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Refreshing My Personal Website

robertcoopercode profile image Robert Cooper Originally published at robertcooper.me ・5 min read

Originally posted on my blog.

I've decided to redo my website, yet again. This is the 3rd or 4th iteration of my website.

Here were the motivations and goals for the redesign:

1. Host my blog articles on my own website

I've been writting a lot on both Medium and a bit on Dev Community, but I want to have a bit more control in the design and presentation of my blog posts. One of my biggest gripes with Medium is the lack of syntax highlighting for code blocks.

2. Better highlight past projects

In 2019, I want to work with a few clients on a part-time basis to supplement the income I make through my full-time job. The first step to doing that was to make sure I can showcase some of my past work in a favorable light.

3. New tech stack

My previous website was using gulp to build HTML pages from templated pug files. This wasn't that bad since I only had one page on the website, so there wasn't a need to move between pages. However, now that I was going to include a blog, I was going to have to have multiple pages on the website and thus I wanted to use React to get the performance associated with a single page application.

Design

So with those three goals in mind I started to research blogs that I admired. I made sure to screenshot and anotate any elements that stood out to me. I gathered all those screenshots in my design app of choice: Figma.

A collection of screenshots from the blogs and websites that I admire.

A collection of screenshots from the blogs and websites that I admire.

After I gathered all the pieces of inspiration, I went ahead and designed my own website. I knew I wanted to have both a light and dark theme to my website, so I made sure to design both variations.

The designs for both light and dark theme pages of my new website.

The designs for both light and dark theme pages of my new website.

The reason why I create design mockups instead of just coding the site straight away is so that I can quickly test out which designs look good. I find that I end up doing a few design interations before coming up with a final design. Doing those different variations in code rather than in a design software would take much longer. I also find it helps me better organize my work when I design the project before going into the code, and it ultimately saves me time.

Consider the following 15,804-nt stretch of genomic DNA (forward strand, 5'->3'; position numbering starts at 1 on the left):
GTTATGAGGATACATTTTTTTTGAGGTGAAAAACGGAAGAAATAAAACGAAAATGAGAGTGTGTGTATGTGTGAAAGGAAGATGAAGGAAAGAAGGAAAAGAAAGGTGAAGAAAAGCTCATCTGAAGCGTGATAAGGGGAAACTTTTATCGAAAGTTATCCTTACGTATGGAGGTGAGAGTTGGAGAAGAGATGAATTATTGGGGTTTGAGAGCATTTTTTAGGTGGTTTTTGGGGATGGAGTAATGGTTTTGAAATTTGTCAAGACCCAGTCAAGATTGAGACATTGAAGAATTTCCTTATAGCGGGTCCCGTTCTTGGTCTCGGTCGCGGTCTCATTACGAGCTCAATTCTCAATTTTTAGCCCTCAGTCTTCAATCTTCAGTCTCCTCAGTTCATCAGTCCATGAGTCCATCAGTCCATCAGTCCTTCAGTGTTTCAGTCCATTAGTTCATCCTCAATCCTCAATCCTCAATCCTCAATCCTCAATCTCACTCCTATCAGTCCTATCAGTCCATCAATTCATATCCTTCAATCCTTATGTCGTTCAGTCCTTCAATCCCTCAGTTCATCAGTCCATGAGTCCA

Home Page

The home page, being the first place site visitors land when they visit my site, includes a short description of who I am, the blog articles I've recently written, as well as a preview of the recent projects I've worked on. I made sure to animate elements on the page, using the animate on scroll library, to make the experience slightly more enjoyable.

The home page elements fade into the page as a user scrolls scroll.

The home page elements fade into the page as a user scrolls.

I've included a headshot of myself and I tried to crop out all of the background from the image. Unfortunately, I don't have the design skills required to get rid of some of the white background from my hair and it is prooving to be quite the annoyance every time I see it.

Lingering white background that remains on Robert's headshot image.

Lingering white background that remains on the headshot image 😑

Projects

I've created a page to better showcase my past projects. Each app is presented in a similar way, with screenshots of the apps found within desktop/mobile device frames. Each project is also given it's own section with a short description along with keywords indicating the main technologies used for the projects. A call to action section is found at the bottom of the page for any visitors interested in working together on a project.

In the future, I plan to create full pages for each project in order to present them as full blown case studies.

The new projects page of the website showing projects for the React Montreal Meetup group, the Meat Journal mobile app, and an ecommerce Shopify theme called Daisies and Dandelions.

The new projects page of the website showcases three recent projects and a call to action link at the bottom of the page.

Blog

The blog is where things get exciting technology wise. The website is built with React and Gatsby. I'm also using gatsby-mdx which allows me to write my blog posts using MDX. MDX is a different flavour of Markdown which allows for the use of JSX and React components to coexist with markdown in the same file.

If I want to include a custom React component into a blog post to make the post more interactive, I can now do that in MDX. As an example, I can embed the theme switcher component I'm using for my website right into this post:

See this blog post on my website to see the embbeded React component.

I'm quite excited to take advantage of the power of MDX in some of my future blog articles.

Another feature I've added to my blog is the horizontal progress bar indicating a user's progress through a blog post. I've seen this UI pattern on some other blogs and have enjoyed it myself.